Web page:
#NoEstimate, successful projects in an agile world. Part 1.

It is known and has been documented that up-front work rarely delivers more than unnecessary time spent in our IT projects. CHAOS Report 2005 showed that this traditional approach was not viable. Approximately 16% of all projects were delivered on time 2005. Over 80% was delivered after budget and time, and the rest was more or less failed projects. Only 9% of the 16% successful projects had been supplied with all the requirements customer wanted. 78% of those 16% had about 74% of the customer’s requirements and expectations.

And the size of the companies did also matter, small and big delivered different results in losses on budget. The large companies went over with a budget of about 180% while smaller companies went over by more than 220% in several projects.

That means there is a 75% chance that a project of 1000 hours will cost a small business about 2200 hours for all the requirements.
Source: http://www.projectsmart.co.uk/docs/chaos-report.pdf

The numbers were changed in the CHAOS report 2013 when agile methods have reached their success by 2005. Approximately 39% of the projects was delivered in time and budget with a 100% agile methodologies such as Scrum, Lean, XP…

Why does so many project fails?
The answers are many, it is everything from how we manage projects, knowledge in organisations, how we manage our customers and attacking redundant work.

A big mistake is that we are so fixated with time. We use time to estimate the costs. This approach automatically more or less means that you agree to an up-front process that’s likely limit the customer the opportunity to request changes and you for welcoming them.  Customer thinks that estimate is almost a contract when we are done. This approach is often called Budget-Driven Estimation or Promise-Driven Estimation. And the real problem here is that customers know that estimate is just a “guess”. But they always refer to it as a promised timeframe. So in the community people want to change this word to something else though estimate is almost always converted as a promise. It would be much better to call it. “We guess it will take 1000h!” instead of telling the customer “the estimate is 1000h.” You get the point right?

And remember that estimate does not actually tell the story about the delivery time frames. The actual delivery time depends on current priorities, WIP and lead-time. But! When a customer asks “how long?” and we answer “eight weeks”, or “1200h” they think the clock has started, and expect to see results after 8 weeks or exactly 1200 hours. But the reality may be that the team will not begin work on the basis of existing PIA and priorities.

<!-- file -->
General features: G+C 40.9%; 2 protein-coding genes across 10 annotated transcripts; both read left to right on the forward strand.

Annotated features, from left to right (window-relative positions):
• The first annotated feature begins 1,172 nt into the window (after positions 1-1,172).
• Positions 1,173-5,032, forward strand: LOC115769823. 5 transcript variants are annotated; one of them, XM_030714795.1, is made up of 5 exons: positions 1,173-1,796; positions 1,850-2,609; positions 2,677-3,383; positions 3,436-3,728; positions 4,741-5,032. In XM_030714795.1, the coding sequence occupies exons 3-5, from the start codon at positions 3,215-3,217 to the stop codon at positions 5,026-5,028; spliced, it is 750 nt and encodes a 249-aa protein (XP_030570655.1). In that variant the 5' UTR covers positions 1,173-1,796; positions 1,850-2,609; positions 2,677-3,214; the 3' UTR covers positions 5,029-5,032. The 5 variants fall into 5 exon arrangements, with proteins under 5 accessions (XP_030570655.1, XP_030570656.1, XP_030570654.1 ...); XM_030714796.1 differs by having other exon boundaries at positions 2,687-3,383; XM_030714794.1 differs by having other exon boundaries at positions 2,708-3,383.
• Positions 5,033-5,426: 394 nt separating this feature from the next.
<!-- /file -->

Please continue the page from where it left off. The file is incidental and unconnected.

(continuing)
Another reason is when leaders see the team members as a developer that you can move around or replace whenever you want. We believe that a developer is equal another developer in skill and knowledge.
Two brothers created in 1980 an idea that people are not equals because they have the same title. They identified that people attack problems differently based on their experience and knowledge. And therefore created the Dreyfus model.
To rank where people exist in all there unique skills.
Source: http://en.wikipedia.org/wiki/Dreyfus_model_of_skill_acquisition

It is also common to add people to an ongoing project and believe it will create greater efficiency when it’s usually do the opposite. Each new person has to be trained in collaboration, customer requirements, knowledge of the customer, etc. and it usually takes focus from an already productive team. “Nine women can’t make a baby in one month.” It’s called The Brook’s law.
Source: http://en.wikipedia.org/wiki/Brooks%27s_law

To prevent much of this we can focus out processes on the agile manifesto.
Individuals and interactions over processes and tools
Working software over comprehensive documentation
Customer collaboration over contract negotiation
Responding to change over following a plan

It is important to keep an open dialogue with the customer to ensure that risks are lifted up early on the surface as soon as we learn about them.
Then there is also plenty of time to reduce them. Clients / stakeholders do not like surprises as for the development team!

An estimate should never be treated as a commitment or a promise. It’s not a contract. Therefore, avoid negotiating with time to calculate the budget. Instead focus on the value for the customers and charge for them instead. Be value-oriented not time-oriented. (Part 4 in this series will show some ideas how you can get paid and sell your projects value-oriented.)

So when estimate seams so bad, do we need them? Yes and no.
You can read more about it and #NoEstimate in my Part 2. (will be published soon.)

5 thoughts on “#NoEstimate, successful projects in an agile world. Part 1.

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